A brief journey through Rotary

“CEO training for free!” That is how my mentor described the role of club president in a Rotary club. I had been selected to be the president of the Rotary Club of Nairobi-East when I was only 29 years old, and I was the youngest president ever to be elected in that club. I naturally had performance anxiety as my parents had input into me a desire for excellence, even though I went through life doubting my abilities. As club president I led the board, and the youngest board member was only 54 years old, which made me feel overwhelmed and intimidated. When I went to the President Elects Training Seminar, if found that the elected presidents of the other clubs in Kenya were mature and experienced Rotarians, and I had only been a Rotarian for less than 3 years.

My mentor, Mike Eldon, who as also my principle proposer for membership in the Rotary club, was very encouraging and I eventually became confident that I could lead this club with a pragmatic and inclusive style and have a successful year. Looking back, when I handed over the leadership to the next club president a year later, I was full of humility and pride because I had done my best and I was aware that my members were happy with the result too. The club had grown in numbers, we were involved in many local and international community projects, the members were engaged and active, and we had maintained our status as a top performing club, which has been sustained unto today.

My Rotary journey started when I was recruited into the DEPOT team building centre as a team building and leadership coach. We had just completed a training program with the Rotaract Club of Milimani (Rotaract is the younger part of the Rotary club), and we were sitting around the camp fire having a chat with the group. Being intrigued by their networking and community service, I asked to be invited to a meeting and I went to their meeting the following week, at 680 hotel, where they met on one of the weekday evenings. I walked into the room full of people, most of whom I had never met before, and I was asked to introduce myself, before the gathering. I had quite a bit of fun and I enjoyed the company of the club members and I was very interested in joining a Rotaract club. At the end of the meeting, however, one of the members said to me that she thought I looked more like a Rotarian than a Rotaractor and it then crossed my mind that I could join Rotary instead.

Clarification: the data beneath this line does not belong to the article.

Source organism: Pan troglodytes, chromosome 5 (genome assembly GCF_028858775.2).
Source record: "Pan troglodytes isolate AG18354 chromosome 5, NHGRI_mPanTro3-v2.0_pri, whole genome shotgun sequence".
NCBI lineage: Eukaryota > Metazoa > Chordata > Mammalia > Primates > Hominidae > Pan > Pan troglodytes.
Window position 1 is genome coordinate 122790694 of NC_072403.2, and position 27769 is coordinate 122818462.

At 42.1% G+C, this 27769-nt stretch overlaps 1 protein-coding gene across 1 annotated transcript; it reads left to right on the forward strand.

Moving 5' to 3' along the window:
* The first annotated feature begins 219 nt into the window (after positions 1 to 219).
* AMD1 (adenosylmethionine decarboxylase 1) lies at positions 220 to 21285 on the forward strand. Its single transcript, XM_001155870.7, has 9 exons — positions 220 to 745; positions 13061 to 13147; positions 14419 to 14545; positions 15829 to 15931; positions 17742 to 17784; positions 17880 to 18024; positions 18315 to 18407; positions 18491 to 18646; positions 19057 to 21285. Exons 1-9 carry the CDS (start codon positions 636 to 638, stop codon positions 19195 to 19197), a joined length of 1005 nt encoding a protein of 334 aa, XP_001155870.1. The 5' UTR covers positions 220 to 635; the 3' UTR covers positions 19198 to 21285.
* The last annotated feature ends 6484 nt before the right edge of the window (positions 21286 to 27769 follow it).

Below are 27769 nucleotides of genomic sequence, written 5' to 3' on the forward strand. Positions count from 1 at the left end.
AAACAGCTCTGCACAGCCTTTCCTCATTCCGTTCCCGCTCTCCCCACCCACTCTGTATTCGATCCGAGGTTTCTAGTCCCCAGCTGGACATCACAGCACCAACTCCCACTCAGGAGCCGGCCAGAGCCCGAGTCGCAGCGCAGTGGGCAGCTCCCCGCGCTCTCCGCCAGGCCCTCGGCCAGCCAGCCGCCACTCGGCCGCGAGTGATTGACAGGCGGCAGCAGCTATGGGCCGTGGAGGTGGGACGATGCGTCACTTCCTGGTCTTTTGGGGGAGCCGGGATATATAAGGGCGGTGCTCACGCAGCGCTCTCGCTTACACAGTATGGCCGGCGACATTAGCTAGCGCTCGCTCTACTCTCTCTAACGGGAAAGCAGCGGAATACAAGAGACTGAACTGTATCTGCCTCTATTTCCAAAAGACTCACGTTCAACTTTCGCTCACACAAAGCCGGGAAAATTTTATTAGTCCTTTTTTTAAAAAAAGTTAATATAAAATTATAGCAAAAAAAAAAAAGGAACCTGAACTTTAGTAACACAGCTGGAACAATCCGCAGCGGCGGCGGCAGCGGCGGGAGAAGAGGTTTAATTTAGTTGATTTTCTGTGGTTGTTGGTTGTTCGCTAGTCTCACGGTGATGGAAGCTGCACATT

I went to my mentor, Mike Eldon, who is a prominent Rotarian and business man, and who had invited me on occasion to join him at his Rotary club’s lunch meeting. His club was the oldest club in East and Central Africa having been formed in 1930, and I have to say most of the members I met at those lunches looked like they were founder members of the club! It really appeared to me that the membership qualifications included having grey hair or a bald patch, and being of very mature age. Knowing that I would be overawed by this crowd, Mike proceeded to introduce me to the Rotary Club of Nairobi-East, who even though they were not necessarily young, were young at heart and had a good set of community service projects and activities that would appeal to me. I walked into a room full of people I have never met before, I was introduced before the gathering, and the rest, as they say, is history.

As club president I interacted with most inspiring people in this world. Father Daniel, for example, left his home in Italy to come and live in Korogosho, one of the the slums in Kenya, to bring education and exposure to the needy children, and the results were phenomenal. I learned that it is possible to have a passion for humanity and follow that through with hard work, grit and sacrifice. I will never forget him and I pray that the Lord will inspire me and other as He inspired Father Daniel. I also learned that a sound administrative process was critical to back up creative and motivational leadership and that the quality of the conversation and communication that you have with others will affect the quality of the work that you do together.